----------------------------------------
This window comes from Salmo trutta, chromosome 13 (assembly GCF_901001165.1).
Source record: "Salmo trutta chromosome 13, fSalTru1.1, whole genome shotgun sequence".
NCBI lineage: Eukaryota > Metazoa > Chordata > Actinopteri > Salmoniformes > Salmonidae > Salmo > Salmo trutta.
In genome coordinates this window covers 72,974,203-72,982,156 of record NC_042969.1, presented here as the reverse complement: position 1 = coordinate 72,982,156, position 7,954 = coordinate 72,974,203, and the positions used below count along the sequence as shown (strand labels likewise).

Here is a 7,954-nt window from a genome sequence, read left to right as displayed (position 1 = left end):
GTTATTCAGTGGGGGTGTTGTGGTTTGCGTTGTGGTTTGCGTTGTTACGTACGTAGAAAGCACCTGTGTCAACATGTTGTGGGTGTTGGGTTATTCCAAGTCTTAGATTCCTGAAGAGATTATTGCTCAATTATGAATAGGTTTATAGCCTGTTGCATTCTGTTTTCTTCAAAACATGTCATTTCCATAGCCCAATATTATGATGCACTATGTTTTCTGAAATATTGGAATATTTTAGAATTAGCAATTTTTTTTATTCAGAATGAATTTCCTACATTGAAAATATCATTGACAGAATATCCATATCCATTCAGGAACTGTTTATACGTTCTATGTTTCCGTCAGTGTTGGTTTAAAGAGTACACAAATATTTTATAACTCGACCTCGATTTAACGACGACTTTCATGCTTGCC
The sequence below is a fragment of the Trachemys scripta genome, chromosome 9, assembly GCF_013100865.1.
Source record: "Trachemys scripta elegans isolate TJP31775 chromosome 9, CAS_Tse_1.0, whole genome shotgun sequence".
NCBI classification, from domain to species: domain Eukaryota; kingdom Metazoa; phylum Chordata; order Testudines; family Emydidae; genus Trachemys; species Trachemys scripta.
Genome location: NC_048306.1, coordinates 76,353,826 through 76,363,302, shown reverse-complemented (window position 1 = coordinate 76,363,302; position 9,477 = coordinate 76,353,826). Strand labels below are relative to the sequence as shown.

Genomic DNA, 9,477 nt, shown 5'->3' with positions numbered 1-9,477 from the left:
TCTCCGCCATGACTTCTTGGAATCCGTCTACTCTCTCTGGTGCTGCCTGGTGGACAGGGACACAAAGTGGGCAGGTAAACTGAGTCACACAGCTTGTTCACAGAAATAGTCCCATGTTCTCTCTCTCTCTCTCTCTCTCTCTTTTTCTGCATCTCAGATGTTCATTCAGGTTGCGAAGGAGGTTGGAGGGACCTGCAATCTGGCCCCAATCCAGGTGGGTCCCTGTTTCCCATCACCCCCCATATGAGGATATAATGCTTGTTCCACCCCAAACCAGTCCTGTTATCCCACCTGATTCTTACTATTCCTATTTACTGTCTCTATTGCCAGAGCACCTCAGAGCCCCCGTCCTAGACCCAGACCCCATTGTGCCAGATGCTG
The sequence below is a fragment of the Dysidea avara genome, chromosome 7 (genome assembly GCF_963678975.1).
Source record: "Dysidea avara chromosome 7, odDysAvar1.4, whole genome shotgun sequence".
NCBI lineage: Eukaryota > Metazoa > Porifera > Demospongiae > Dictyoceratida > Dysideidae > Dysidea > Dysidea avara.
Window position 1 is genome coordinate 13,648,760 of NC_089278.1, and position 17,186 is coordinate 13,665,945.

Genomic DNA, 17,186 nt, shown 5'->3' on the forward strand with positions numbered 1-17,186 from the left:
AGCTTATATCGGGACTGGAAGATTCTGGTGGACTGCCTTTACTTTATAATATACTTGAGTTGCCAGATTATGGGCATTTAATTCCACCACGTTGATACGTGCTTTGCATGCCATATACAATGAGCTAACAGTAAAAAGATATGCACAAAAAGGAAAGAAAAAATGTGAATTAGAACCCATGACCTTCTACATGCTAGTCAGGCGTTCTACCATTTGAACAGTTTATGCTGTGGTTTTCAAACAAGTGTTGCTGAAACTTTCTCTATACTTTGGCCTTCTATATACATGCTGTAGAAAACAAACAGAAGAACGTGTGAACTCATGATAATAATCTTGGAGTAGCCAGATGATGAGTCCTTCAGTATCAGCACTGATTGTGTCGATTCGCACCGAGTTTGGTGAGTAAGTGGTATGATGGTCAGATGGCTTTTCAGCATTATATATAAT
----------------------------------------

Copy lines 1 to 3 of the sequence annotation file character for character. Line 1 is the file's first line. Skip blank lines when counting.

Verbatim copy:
This window comes from Salmo trutta, chromosome 13 (assembly GCF_901001165.1).
Source record: "Salmo trutta chromosome 13, fSalTru1.1, whole genome shotgun sequence".
NCBI lineage: Eukaryota > Metazoa > Chordata > Actinopteri > Salmoniformes > Salmonidae > Salmo > Salmo trutta.